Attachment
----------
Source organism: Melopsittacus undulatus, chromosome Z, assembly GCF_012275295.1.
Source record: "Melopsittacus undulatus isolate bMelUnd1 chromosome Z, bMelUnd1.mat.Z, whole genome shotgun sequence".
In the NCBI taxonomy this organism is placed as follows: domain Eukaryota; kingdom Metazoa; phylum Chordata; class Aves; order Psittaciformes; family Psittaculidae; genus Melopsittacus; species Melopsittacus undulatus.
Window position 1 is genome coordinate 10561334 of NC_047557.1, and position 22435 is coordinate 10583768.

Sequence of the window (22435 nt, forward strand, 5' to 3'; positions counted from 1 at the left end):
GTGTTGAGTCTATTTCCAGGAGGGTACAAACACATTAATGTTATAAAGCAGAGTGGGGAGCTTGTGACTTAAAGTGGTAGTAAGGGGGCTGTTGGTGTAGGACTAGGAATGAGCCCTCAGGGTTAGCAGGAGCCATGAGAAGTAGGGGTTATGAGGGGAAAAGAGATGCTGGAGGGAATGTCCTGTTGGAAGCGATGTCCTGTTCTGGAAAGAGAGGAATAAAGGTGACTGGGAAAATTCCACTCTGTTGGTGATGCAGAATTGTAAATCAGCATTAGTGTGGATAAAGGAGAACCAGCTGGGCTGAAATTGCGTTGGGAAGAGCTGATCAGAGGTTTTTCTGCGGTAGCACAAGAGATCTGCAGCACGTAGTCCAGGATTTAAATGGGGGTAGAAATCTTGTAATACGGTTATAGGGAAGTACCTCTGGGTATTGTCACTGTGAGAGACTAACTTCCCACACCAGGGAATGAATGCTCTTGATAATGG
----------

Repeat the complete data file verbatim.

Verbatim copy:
Source organism: Melopsittacus undulatus, chromosome Z, assembly GCF_012275295.1.
Source record: "Melopsittacus undulatus isolate bMelUnd1 chromosome Z, bMelUnd1.mat.Z, whole genome shotgun sequence".
In the NCBI taxonomy this organism is placed as follows: domain Eukaryota; kingdom Metazoa; phylum Chordata; class Aves; order Psittaciformes; family Psittaculidae; genus Melopsittacus; species Melopsittacus undulatus.
Window position 1 is genome coordinate 10561334 of NC_047557.1, and position 22435 is coordinate 10583768.

Sequence of the window (22435 nt, forward strand, 5' to 3'; positions counted from 1 at the left end):
GTGTTGAGTCTATTTCCAGGAGGGTACAAACACATTAATGTTATAAAGCAGAGTGGGGAGCTTGTGACTTAAAGTGGTAGTAAGGGGGCTGTTGGTGTAGGACTAGGAATGAGCCCTCAGGGTTAGCAGGAGCCATGAGAAGTAGGGGTTATGAGGGGAAAAGAGATGCTGGAGGGAATGTCCTGTTGGAAGCGATGTCCTGTTCTGGAAAGAGAGGAATAAAGGTGACTGGGAAAATTCCACTCTGTTGGTGATGCAGAATTGTAAATCAGCATTAGTGTGGATAAAGGAGAACCAGCTGGGCTGAAATTGCGTTGGGAAGAGCTGATCAGAGGTTTTTCTGCGGTAGCACAAGAGATCTGCAGCACGTAGTCCAGGATTTAAATGGGGGTAGAAATCTTGTAATACGGTTATAGGGAAGTACCTCTGGGTATTGTCACTGTGAGAGACTAACTTCCCACACCAGGGAATGAATGCTCTTGATAATGG